Review: Back to the Rock S2 – Episode 5 ‘I’m Pogey’

Published: May 1, 2024
Categories: Feature, Reviews

Geez. It’s been over a month since this episode dropped and honestly? I still can’t believe it exists. “I’m Pogey” is an incredibly special piece of television. When Wembley walked out of Mokey’s cave with the ponytail, I legitimately paused the episode and shouted “UH? ARE THEY DOING IT???” And they did do it. After years of folks telling me that it’s too hard to explain transitioning to children, the team behind Back to the Rock, specifically director John Tartaglia and writer Charley Feldman, proved that it can be done. As a transgender woman and a longtime Fraggle superfan, this is exactly the episode I wanted to see out of Back to the Rock

I’m going to assume you’ve seen this episode. I have so much to say, I don’t want to waste time telling you about the Glitter Globe or Sprocket bullying Doc or whatever. There’s a million things that this episode does well to highlight the idea of queerness in a way that’s accessible to children and applicable in many different ways, and I’d prefer to focus on them right now. So let’s talk:

First of all, I love how this episode boldly chooses to give a quest for identity to one of the main characters (while also revealing a recurring secondary character is queer). Other shows will explore LGBTQ issues by introducing a new character, often one who won’t show up again or will do so rarely. That character will get pinned down as the LGBTQ character, who only talks about LGBTQ things. But in Back to the Rock, it’s Wembley who goes on this journey, and Pogey who guides him. That’s right, your normal, regular friends and family members can question their gender identities and expressions. It’s not just The Very Special Queer Character (even if Glitterini fits that mold and is wonderful). 

Is Wembley trans, or genderfluid, or bigender? Not necessarily. Like I said in my article about the Sesame Street character Niamh for Trans Day of Visibility, for young children, figuring out gender usually manifests as trying out new clothes or activities. Wembley is trying new things. Whether he decides on a label or not isn’t the point: he is given the space to try new things with his identity. That’s exactly what kids need, and honestly what I truly wish I had been given the freedom to do when I was small.

While Wembley doesn’t decide on a label, the things we learn about him in this episode still carry on into other episodes. Wembley will wear that ponytail and femme clothes again. This also applies to Pogey, seeing as folks will still use they/them pronouns for Pogey in the future.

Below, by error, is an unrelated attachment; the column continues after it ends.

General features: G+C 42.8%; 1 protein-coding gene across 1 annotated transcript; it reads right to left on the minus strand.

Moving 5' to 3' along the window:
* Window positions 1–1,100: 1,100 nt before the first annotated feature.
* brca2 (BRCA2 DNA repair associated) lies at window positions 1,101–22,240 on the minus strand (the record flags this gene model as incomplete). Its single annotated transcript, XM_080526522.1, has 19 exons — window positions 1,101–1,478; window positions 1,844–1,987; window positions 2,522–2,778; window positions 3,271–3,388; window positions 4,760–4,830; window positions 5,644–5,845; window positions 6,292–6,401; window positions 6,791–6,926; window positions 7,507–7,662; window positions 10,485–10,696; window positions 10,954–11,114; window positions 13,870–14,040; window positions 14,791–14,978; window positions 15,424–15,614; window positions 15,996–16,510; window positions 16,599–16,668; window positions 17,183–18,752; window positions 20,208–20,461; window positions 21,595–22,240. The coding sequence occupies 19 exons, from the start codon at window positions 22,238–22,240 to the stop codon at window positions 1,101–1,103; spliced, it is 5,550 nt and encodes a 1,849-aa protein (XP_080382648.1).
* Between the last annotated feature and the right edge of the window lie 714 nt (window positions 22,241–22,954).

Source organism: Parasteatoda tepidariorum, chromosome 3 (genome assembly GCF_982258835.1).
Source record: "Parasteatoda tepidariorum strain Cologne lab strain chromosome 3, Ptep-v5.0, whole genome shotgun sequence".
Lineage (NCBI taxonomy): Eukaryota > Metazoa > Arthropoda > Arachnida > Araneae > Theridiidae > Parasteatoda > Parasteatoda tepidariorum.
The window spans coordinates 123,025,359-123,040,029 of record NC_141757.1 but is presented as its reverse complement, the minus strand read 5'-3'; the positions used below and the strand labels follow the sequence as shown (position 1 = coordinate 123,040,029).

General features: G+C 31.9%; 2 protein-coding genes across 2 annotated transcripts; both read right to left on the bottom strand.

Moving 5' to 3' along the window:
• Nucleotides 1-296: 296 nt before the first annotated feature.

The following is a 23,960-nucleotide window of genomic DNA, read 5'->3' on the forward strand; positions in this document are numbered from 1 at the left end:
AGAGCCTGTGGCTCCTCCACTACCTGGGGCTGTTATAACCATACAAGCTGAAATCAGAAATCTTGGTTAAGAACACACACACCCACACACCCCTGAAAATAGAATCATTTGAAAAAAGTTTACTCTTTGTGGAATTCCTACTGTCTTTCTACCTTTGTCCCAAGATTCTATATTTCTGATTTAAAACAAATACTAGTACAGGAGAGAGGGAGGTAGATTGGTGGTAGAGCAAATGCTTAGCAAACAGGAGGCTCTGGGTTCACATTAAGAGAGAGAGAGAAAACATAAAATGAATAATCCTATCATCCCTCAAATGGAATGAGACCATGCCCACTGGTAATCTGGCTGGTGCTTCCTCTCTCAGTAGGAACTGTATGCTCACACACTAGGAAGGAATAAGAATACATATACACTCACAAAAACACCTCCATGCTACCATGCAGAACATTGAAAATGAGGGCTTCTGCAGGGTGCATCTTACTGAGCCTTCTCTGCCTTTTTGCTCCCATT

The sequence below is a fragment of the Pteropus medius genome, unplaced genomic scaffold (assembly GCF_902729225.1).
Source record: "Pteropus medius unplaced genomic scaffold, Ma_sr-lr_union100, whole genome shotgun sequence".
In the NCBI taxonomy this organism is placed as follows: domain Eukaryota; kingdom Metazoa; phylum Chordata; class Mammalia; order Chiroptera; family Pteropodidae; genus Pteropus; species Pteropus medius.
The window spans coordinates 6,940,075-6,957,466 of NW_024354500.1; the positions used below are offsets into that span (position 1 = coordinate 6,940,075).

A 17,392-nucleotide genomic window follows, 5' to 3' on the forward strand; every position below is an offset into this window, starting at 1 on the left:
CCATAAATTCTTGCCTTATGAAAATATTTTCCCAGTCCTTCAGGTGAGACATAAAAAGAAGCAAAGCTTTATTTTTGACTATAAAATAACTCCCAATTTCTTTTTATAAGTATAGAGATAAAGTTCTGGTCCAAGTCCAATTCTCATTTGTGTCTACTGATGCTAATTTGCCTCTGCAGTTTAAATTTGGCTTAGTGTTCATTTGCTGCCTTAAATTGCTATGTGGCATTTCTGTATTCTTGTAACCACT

And did you catch that moment, when Glitterini uses they/them pronouns for Pogey? Prior to this episode, no one used any pronouns for Pogey. They were never addressed for long enough for that to be necessary. But the show doesn’t make a big deal about it. For what it’s worth, they also don’t make a big deal about the reveal that Pogey chose their own name. Pogey and G.G. don’t sit around explaining why Pogey uses these pronouns, or why they chose their own name, or how Wembley and his friends should in the future. Kids will get it. It’s a small, natural thing that they’re going to encounter every day. If kids can understand what a Doozer is, they can understand what a nonbinary person is.

Speaking of understanding, I think it’s crucial that the other Fraggles all understand and accept Wembley’s presentation immediately. Wembley’s fears about how Gobo and Red will react are completely unfounded. Red is surprised by Wembley, but the audience can tell that surprise isn’t disgust. She’s just frustrated at messing up her athletic feat, which is par for the course for Red. But Wembley reads Red’s reaction as hatred, and that leads him to start to worry about how Gobo will react too. The real “villain” in this episode is Wembley’s self-doubts, manifested as his reflections throughout “Who Is Me?” and in the Glitter Globe.

Because here’s the thing I can say from my experiences as a trans woman: basically every single one of my close friends and family members were still kind to me after I came out. There’s a saying I’ve heard about transition: everything you want is on the other side of fear. And that’s what Wembley and I needed to realize. I worried for months and months before telling any of my pals that I was Rebecca. Months! Can you believe I was afraid that the ToughPigs staff wouldn’t accept me? After all the pictures of Wander McMooch I’d drawn for this site??? But my brain told me everyone would abandon me. They didn’t, of course, and I’m still here on ToughPigs, writing and podcasting and annoying Anthony Strand with my endless bad jokes. So I love how this episode ends with Gobo saying he loves Wembley, and it’s not like Gobo gets there after an arc where he hates Wembley for a while. Their friendship goes on without any interruptions: and if anything, it’s going to be stronger now that Gobo knows more truths about his little buddy.